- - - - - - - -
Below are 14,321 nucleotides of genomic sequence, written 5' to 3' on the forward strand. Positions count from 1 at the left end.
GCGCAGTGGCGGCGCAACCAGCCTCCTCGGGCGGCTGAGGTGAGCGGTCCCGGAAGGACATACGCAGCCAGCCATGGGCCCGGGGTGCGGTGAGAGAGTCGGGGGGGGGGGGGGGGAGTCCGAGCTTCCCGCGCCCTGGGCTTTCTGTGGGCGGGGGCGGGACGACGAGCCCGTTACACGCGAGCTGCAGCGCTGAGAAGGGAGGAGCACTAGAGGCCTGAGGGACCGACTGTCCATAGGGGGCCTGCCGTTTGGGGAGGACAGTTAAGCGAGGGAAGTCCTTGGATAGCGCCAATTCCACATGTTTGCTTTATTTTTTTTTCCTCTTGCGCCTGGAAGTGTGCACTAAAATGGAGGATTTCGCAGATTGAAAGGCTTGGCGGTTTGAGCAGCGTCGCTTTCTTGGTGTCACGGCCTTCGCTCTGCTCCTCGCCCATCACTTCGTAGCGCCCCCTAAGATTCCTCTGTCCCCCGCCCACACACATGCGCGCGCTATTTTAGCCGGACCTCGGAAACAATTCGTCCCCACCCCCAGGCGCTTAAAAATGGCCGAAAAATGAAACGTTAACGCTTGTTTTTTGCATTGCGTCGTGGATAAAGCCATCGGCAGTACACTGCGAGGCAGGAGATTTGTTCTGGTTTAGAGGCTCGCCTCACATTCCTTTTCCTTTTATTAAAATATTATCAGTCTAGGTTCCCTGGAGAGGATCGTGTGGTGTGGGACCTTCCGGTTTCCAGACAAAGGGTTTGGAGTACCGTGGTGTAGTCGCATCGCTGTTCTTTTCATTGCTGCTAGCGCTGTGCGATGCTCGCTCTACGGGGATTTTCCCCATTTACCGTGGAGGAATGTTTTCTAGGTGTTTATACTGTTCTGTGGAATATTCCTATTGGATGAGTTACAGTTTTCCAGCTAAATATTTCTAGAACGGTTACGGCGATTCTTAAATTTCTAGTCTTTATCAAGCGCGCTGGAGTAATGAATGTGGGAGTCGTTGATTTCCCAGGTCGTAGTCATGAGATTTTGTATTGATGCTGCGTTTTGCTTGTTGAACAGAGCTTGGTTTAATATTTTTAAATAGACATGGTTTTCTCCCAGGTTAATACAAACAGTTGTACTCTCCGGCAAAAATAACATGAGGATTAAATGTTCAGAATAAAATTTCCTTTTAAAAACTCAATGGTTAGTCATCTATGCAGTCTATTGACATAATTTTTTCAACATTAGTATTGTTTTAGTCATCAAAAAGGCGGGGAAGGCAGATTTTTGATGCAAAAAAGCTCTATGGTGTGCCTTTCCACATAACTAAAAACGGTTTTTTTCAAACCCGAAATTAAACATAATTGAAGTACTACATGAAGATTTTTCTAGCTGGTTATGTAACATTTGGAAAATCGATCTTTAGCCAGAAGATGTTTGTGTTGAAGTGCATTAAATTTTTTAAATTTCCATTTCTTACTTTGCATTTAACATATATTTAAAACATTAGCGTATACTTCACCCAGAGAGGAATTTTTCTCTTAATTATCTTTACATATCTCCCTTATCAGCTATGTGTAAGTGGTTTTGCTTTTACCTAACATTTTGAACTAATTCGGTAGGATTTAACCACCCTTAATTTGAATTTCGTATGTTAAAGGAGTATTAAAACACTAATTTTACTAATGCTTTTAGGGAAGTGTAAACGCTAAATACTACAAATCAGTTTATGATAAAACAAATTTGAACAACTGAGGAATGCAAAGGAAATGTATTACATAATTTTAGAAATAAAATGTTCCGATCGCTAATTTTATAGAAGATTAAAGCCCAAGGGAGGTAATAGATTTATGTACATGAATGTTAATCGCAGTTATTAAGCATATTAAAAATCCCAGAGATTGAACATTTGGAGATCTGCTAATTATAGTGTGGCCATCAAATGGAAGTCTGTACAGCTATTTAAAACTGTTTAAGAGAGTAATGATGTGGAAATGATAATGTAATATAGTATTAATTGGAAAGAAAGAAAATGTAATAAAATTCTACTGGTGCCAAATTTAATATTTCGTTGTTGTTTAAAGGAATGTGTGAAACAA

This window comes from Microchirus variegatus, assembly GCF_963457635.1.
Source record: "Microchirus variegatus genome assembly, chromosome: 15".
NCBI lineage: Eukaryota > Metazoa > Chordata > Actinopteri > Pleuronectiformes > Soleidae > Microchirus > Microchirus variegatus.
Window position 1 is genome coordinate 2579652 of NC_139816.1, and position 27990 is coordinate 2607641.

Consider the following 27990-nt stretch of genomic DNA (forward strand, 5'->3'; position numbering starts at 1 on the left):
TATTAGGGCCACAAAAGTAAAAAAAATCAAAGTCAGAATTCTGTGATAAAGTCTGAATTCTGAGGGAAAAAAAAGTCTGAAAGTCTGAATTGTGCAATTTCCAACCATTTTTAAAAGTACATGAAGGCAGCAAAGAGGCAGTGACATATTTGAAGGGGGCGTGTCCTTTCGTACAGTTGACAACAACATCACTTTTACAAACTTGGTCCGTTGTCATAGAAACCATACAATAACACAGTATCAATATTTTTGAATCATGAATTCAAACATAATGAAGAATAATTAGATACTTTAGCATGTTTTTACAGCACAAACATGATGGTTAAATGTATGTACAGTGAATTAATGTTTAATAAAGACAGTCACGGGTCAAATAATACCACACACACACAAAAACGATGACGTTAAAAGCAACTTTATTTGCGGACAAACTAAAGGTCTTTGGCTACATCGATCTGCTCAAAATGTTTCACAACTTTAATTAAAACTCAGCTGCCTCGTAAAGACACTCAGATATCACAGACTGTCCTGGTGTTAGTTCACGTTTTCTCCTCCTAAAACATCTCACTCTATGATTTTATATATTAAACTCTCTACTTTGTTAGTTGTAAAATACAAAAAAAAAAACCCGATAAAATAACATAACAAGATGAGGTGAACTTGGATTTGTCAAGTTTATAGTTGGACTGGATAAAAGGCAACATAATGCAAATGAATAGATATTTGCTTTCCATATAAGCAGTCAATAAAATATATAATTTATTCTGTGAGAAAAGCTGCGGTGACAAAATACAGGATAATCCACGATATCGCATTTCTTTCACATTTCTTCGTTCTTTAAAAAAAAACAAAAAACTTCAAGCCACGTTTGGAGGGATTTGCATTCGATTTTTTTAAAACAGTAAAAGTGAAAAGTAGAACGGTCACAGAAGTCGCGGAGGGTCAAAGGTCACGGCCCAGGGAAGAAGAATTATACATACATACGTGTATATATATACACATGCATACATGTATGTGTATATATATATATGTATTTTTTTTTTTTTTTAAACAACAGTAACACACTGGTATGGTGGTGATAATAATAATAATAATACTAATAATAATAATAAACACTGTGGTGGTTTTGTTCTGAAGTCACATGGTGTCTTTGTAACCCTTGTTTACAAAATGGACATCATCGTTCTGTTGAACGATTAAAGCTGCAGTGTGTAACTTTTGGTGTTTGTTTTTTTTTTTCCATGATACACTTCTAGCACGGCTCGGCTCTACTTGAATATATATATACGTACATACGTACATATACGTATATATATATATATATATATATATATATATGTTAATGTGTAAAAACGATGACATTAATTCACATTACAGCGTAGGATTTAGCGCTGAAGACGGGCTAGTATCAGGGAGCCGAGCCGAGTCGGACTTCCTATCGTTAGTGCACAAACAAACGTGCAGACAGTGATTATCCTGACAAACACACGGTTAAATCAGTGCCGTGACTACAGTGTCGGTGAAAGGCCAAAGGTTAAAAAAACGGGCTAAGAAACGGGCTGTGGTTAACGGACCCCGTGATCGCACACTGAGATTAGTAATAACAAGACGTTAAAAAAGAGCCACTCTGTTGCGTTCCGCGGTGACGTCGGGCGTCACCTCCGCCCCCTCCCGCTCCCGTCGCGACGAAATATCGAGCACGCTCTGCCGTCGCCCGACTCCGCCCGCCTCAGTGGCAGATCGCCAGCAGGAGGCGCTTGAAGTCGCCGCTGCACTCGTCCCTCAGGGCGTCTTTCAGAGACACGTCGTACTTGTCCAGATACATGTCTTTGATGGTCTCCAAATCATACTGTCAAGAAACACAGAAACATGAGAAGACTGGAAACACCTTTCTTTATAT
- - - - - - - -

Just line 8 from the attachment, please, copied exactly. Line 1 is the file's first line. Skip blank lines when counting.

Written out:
TATTAGGGCCACAAAAGTAAAAAAAATCAAAGTCAGAATTCTGTGATAAAGTCTGAATTCTGAGGGAAAAAAAAGTCTGAAAGTCTGAATTGTGCAATTTCCAACCATTTTTAAAAGTACATGAAGGCAGCAAAGAGGCAGTGACATATTTGAAGGGGGCGTGTCCTTTCGTACAGTTGACAACAACATCACTTTTACAAACTTGGTCCGTTGTCATAGAAACCATACAATAACACAGTATCAATATTTTTGAATCATGAATTCAAACATAATGAAGAATAATTAGATACTTTAGCATGTTTTTACAGCACAAACATGATGGTTAAATGTATGTACAGTGAATTAATGTTTAATAAAGACAGTCACGGGTCAAATAATACCACACACACACAAAAACGATGACGTTAAAAGCAACTTTATTTGCGGACAAACTAAAGGTCTTTGGCTACATCGATCTGCTCAAAATGTTTCACAACTTTAATTAAAACTCAGCTGCCTCGTAAAGACACTCAGATATCACAGACTGTCCTGGTGTTAGTTCACGTTTTCTCCTCCTAAAACATCTCACTCTATGATTTTATATATTAAACTCTCTACTTTGTTAGTTGTAAAATACAAAAAAAAAAACCCGATAAAATAACATAACAAGATGAGGTGAACTTGGATTTGTCAAGTTTATAGTTGGACTGGATAAAAGGCAACATAATGCAAATGAATAGATATTTGCTTTCCATATAAGCAGTCAATAAAATATATAATTTATTCTGTGAGAAAAGCTGCGGTGACAAAATACAGGATAATCCACGATATCGCATTTCTTTCACATTTCTTCGTTCTTTAAAAAAAAACAAAAAACTTCAAGCCACGTTTGGAGGGATTTGCATTCGATTTTTTTAAAACAGTAAAAGTGAAAAGTAGAACGGTCACAGAAGTCGCGGAGGGTCAAAGGTCACGGCCCAGGGAAGAAGAATTATACATACATACGTGTATATATATACACATGCATACATGTATGTGTATATATATATATGTATTTTTTTTTTTTTTTAAACAACAGTAACACACTGGTATGGTGGTGATAATAATAATAATAATACTAATAATAATAATAAACACTGTGGTGGTTTTGTTCTGAAGTCACATGGTGTCTTTGTAACCCTTGTTTACAAAATGGACATCATCGTTCTGTTGAACGATTAAAGCTGCAGTGTGTAACTTTTGGTGTTTGTTTTTTTTTTTCCATGATACACTTCTAGCACGGCTCGGCTCTACTTGAATATATATATACGTACATACGTACATATACGTATATATATATATATATATATATATATATATGTTAATGTGTAAAAACGATGACATTAATTCACATTACAGCGTAGGATTTAGCGCTGAAGACGGGCTAGTATCAGGGAGCCGAGCCGAGTCGGACTTCCTATCGTTAGTGCACAAACAAACGTGCAGACAGTGATTATCCTGACAAACACACGGTTAAATCAGTGCCGTGACTACAGTGTCGGTGAAAGGCCAAAGGTTAAAAAAACGGGCTAAGAAACGGGCTGTGGTTAACGGACCCCGTGATCGCACACTGAGATTAGTAATAACAAGACGTTAAAAAAGAGCCACTCTGTTGCGTTCCGCGGTGACGTCGGGCGTCACCTCCGCCCCCTCCCGCTCCCGTCGCGACGAAATATCGAGCACGCTCTGCCGTCGCCCGACTCCGCCCGCCTCAGTGGCAGATCGCCAGCAGGAGGCGCTTGAAGTCGCCGCTGCACTCGTCCCTCAGGGCGTCTTTCAGAGACACGTCGTACTTGTCCAGATACATGTCTTTGATGGTCTCCAAATCATACTGTCAAGAAACACAGAAACATGAGAAGACTGGAAACACCTTTCTTTATAT